eEuropean Commission President Ursula von der Leyen has defended the European Union’s coronavirus vaccination strategy and urged the manufacturer, Astra-Zeneca, to make clear handover commitments. “What I am asking for is transparency and planning for security,” said von der Leyen of Deutschland Funk.
A week ago, the British-Swedish pharmaceutical company announced, very suddenly and without reasonable explanation, that it was cutting delivery. European Union orders are binding, not restrictive. “The contract is crystal clear,” said von der Leyen. To prove this, they want the document to be published on Friday.
Excerpts from the contract between the European Union and Astra-Zeneca seem to confirm this. According to Deutschlandfunk, it was agreed that “contrary to what the company claims, two factories in Great Britain were also planned to produce vaccines for the European Union”.
According to the announcer, Astra-Zeneca asserts in the contract that “the group has not entered into any agreements with third parties” preventing the first batch of vaccines from being delivered to the European Union. Thus, the contract conflicts with statements by Astra Zeneca President Pascal Soriot, who said that British factories are exclusively dedicated to supplying vaccines to Great Britain.
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What vaccine is being produced and where is it produced in the European Union is particularly controversial and the commission accuses Astra-Zeneca of supplying the UK in full with the agreed quantity and reducing production only to the European Union. Soriot alleged production difficulties “at a factory in the European Union”, apparently one in Belgium; In a second company in the European Union, production is running flawlessly. Productivity is the lowest in factories in the European Union.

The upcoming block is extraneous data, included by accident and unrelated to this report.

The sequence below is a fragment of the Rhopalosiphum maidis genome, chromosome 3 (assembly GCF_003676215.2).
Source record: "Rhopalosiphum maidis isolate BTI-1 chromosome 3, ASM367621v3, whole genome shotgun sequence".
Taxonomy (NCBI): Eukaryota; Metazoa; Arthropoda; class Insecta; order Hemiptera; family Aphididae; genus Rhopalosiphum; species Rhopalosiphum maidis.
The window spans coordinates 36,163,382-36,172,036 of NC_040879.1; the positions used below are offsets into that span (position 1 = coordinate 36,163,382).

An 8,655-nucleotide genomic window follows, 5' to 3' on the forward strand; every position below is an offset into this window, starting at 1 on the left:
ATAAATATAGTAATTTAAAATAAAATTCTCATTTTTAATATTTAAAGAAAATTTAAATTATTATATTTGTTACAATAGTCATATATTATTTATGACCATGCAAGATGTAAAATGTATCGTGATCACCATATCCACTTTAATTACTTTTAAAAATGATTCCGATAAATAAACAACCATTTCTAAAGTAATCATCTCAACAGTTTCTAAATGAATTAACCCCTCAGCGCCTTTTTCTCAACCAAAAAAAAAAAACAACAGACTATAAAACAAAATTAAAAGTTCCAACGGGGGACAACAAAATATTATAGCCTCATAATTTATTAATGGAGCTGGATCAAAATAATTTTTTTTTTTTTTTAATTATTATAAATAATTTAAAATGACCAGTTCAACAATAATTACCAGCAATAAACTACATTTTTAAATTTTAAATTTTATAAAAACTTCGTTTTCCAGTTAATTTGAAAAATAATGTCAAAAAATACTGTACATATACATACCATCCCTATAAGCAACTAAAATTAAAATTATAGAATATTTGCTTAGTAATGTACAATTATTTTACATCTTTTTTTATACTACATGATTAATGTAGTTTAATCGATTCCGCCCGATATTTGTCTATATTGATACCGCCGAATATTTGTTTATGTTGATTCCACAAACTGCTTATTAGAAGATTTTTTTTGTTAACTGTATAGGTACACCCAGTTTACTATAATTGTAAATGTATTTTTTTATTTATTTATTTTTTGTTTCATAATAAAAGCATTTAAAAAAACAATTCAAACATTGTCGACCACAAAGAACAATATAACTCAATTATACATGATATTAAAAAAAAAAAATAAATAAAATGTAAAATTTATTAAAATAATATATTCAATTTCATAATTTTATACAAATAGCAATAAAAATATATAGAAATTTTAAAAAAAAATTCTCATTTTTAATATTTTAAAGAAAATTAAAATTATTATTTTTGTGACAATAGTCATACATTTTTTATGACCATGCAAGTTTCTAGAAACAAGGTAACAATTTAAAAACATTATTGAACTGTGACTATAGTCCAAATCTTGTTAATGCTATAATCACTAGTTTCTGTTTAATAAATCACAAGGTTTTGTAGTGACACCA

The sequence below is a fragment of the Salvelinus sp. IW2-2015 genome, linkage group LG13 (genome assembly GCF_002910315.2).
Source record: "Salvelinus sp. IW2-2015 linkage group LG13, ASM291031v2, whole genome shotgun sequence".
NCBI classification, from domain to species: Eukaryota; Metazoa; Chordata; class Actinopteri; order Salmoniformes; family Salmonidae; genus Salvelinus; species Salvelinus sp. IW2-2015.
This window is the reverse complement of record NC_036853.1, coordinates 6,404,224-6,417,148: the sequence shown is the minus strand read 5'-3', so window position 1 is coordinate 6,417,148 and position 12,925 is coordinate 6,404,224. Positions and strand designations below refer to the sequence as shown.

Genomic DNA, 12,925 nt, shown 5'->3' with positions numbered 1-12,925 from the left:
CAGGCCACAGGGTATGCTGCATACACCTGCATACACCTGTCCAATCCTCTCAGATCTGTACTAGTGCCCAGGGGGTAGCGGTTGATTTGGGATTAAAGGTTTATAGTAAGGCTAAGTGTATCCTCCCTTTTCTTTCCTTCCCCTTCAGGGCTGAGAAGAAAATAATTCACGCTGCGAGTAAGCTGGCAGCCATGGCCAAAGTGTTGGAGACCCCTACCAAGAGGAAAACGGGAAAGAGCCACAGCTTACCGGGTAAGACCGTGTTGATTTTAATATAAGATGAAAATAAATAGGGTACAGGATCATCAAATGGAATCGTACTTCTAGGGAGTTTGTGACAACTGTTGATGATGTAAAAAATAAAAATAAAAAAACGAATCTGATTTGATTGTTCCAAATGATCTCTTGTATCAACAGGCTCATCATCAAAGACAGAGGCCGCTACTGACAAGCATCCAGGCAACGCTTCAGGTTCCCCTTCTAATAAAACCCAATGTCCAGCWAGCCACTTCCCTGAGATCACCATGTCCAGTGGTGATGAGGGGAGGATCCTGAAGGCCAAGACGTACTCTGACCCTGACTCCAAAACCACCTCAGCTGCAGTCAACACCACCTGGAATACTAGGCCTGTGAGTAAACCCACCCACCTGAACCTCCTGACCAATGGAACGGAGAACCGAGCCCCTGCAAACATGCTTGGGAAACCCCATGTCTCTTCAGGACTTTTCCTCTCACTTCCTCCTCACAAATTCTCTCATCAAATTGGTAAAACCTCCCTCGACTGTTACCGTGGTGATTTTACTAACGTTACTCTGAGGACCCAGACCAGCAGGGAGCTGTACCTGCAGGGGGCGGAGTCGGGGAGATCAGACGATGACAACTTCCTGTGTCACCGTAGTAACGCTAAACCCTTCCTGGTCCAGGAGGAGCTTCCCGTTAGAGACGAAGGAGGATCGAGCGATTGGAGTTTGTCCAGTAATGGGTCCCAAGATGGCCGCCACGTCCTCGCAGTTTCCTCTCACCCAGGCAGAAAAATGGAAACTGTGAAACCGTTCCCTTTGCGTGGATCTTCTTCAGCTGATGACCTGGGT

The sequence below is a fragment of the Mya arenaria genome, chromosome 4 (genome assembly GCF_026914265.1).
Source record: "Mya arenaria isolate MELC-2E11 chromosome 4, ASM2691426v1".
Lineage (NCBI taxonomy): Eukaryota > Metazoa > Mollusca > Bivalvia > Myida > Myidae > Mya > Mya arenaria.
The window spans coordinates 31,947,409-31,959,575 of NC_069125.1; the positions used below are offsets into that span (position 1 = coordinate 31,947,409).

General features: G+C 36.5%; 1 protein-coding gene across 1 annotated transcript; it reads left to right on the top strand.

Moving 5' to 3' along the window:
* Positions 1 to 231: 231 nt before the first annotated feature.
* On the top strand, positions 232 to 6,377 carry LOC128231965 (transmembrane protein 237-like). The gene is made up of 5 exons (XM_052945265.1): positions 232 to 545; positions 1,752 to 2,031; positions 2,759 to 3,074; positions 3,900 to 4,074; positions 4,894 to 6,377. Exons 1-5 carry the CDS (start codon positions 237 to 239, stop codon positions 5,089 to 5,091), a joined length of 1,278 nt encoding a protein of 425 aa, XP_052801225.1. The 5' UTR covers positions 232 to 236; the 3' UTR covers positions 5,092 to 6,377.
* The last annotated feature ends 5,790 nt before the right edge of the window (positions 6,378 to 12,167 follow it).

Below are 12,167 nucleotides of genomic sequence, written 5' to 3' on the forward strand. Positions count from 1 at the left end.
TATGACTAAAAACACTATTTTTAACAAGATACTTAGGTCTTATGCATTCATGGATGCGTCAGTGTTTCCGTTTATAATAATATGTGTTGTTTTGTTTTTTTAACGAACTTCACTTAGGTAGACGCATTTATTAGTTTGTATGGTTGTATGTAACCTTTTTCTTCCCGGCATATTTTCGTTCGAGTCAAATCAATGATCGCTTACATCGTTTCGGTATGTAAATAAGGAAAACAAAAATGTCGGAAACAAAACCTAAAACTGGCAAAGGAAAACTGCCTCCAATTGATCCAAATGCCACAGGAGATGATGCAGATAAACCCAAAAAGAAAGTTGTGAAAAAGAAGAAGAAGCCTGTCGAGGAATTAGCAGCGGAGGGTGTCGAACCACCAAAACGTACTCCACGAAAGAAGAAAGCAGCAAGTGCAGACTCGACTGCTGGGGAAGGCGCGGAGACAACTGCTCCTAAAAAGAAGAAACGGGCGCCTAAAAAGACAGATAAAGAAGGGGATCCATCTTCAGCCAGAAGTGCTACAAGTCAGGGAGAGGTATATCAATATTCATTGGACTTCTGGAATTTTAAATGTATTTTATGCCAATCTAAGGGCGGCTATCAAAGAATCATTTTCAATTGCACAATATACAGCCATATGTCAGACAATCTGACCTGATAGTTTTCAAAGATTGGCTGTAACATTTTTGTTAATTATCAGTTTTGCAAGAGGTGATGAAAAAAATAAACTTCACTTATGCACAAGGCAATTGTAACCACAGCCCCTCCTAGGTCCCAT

As FAZ learned on Thursday from European Union circles, Astra-Zeneca backed away in the dispute with the European Union. Soriot promised that his company will deliver more vaccine doses to the European Union in February than it was announced recently.
According to the Commission, it was agreed in the contract that Astra-Zeneca would not only be produced in these two plants for the European Union, but also at two sites in Great Britain. Astra-Zeneca violates this agreement and is reserving UK factories for delivery to the UK.
Given the short development time for vaccines within ten months during the pandemic, the initial difficulties are completely understandable, von der Leyen said Friday. The European Commission president said: “It’s good.” But they want an explanation so that the solutions can be found together.
“Not like a bakery”
Von der Leyen dismissed the allegations against her title. The European Union Commission concluded the contract with Astra-Zeneca on time. The fact that Great Britain ordered earlier does not play a role in the company’s delivery obligations. “It’s not like standing in line at a bakery,” she said.
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